The Consumer Financial Protection Bureau recently released the fifth annual Ombudsman’s Office Report, presented to CFPB Director Richard Cordray. This report details the CFPB’s activities during the 2016 fiscal year.
In this report, the Ombudsman provides information on the consumer complaint process which includes complaints on financial products. The Ombudsman says that much like years past, mortgages were the financial product “most commonly underpinning consumer complaint related inquiries to the Ombudsman.” Specifically, mortgages represented 41 percent of the total financial products complaints.
Further, the report found that mortgage made up 18 percent of consumer complaints sent to the CFPB with 30 percent of that number representing debt collection complaints.
The Ombudsman also reported that in 2016, issues had been identified with the ability to research mortgage-related complaints.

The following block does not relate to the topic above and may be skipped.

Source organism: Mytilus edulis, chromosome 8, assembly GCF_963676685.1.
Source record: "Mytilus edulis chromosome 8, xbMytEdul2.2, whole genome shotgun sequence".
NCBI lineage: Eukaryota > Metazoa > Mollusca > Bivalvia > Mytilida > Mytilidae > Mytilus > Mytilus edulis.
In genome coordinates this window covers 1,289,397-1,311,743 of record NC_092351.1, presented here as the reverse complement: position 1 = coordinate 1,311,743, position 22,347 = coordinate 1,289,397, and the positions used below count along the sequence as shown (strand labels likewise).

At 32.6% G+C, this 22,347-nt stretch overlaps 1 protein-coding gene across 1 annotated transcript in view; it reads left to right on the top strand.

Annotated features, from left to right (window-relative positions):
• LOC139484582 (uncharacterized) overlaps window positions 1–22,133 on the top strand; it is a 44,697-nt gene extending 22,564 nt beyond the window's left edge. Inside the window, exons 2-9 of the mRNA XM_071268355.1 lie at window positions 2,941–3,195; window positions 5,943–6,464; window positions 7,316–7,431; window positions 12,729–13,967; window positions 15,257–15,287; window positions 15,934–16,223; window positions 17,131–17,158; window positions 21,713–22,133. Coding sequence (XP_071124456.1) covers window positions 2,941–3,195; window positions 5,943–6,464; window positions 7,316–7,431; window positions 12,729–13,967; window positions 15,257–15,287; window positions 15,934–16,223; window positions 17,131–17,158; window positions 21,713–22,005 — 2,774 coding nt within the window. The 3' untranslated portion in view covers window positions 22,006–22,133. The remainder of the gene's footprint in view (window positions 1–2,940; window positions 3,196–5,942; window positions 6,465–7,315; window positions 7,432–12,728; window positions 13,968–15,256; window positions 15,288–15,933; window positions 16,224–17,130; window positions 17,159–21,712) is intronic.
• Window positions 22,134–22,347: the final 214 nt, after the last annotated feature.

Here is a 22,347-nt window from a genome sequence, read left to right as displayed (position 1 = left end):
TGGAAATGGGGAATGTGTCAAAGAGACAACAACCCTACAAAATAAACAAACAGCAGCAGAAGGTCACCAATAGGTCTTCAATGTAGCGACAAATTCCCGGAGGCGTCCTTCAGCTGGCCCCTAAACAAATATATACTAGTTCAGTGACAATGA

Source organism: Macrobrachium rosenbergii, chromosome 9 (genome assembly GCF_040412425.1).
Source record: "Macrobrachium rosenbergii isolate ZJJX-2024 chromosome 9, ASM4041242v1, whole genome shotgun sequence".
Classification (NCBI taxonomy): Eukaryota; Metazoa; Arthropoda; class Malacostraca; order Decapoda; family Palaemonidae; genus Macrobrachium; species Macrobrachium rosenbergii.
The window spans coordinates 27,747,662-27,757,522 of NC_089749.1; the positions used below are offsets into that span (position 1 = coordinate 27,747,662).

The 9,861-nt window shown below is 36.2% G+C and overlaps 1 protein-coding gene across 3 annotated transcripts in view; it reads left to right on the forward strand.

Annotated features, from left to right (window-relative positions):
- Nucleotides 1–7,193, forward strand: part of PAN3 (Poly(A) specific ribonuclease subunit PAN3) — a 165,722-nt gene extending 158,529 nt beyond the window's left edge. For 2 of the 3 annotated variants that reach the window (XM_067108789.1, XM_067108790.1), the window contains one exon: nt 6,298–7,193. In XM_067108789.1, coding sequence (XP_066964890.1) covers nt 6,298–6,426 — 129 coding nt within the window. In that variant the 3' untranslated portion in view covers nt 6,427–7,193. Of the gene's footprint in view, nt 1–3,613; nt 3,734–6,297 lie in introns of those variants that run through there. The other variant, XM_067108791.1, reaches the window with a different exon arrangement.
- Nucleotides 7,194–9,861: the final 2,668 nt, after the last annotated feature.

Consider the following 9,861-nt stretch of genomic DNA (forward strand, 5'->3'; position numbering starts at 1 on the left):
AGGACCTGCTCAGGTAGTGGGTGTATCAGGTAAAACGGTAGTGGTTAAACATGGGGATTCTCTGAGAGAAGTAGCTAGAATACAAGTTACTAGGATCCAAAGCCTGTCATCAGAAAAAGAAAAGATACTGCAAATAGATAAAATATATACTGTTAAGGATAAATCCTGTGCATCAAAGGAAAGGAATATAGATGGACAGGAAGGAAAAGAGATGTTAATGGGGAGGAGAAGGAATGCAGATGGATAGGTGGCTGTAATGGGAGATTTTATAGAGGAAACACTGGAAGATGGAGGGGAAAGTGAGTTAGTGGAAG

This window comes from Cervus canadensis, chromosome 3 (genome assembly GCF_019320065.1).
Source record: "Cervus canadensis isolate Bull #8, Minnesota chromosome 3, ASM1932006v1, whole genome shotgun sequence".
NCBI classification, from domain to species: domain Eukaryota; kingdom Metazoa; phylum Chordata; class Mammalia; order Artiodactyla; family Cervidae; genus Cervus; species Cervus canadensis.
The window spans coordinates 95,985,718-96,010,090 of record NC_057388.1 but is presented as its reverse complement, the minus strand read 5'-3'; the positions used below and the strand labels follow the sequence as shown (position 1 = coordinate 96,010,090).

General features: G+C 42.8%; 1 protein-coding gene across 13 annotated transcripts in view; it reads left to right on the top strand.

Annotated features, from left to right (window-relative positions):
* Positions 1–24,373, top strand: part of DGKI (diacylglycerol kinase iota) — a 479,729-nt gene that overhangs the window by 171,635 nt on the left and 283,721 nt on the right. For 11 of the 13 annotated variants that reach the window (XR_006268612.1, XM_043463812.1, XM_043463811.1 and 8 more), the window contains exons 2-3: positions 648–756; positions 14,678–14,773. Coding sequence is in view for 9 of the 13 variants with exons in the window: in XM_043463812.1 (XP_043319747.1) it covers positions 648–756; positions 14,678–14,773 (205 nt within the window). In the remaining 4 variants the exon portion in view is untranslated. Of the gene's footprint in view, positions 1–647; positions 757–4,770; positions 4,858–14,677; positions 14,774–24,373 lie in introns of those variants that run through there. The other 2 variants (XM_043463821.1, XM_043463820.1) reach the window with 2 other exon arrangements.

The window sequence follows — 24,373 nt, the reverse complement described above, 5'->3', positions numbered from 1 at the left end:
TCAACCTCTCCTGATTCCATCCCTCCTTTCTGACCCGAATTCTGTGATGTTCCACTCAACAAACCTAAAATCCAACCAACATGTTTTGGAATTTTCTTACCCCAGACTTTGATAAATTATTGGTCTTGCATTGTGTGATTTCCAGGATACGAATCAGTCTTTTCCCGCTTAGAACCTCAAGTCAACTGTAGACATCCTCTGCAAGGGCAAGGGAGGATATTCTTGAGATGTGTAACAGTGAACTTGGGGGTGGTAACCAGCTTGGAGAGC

“For mortgages and checking accounts, each product has five issue categories and no ability to select a sub-issue,” says the report. “Therefore, someone researching mortgage-related complaints in the Database is not easily able to compile data on complaints solely about loan modifications or foreclosures because the complaint form categorizes these sub-issues together, while someone researching credit card-related complaints can analyze specific issues with the data provided.”
According to the report, this is not the only database issue being addressed. The Ombudsman also states that changes to the definition of the public responses have been made to accurately reflect what the Consumer Response receives in individual consumer complaints.
“Specifically, the category for when a company does not provide a public response now states the “[c]ompany has responded to the consumer and the CFPB and chooses not to provide a public response” rather than the previous “[c]ompany chooses not to provide a public response.”
In looking to the next fiscal year, the report adds that the Ombudsman’s Office plans to “continue to assist on individual inquiries that consumers, financial entities, consumer groups, trade groups, and others have regarding their CFPB interactions.”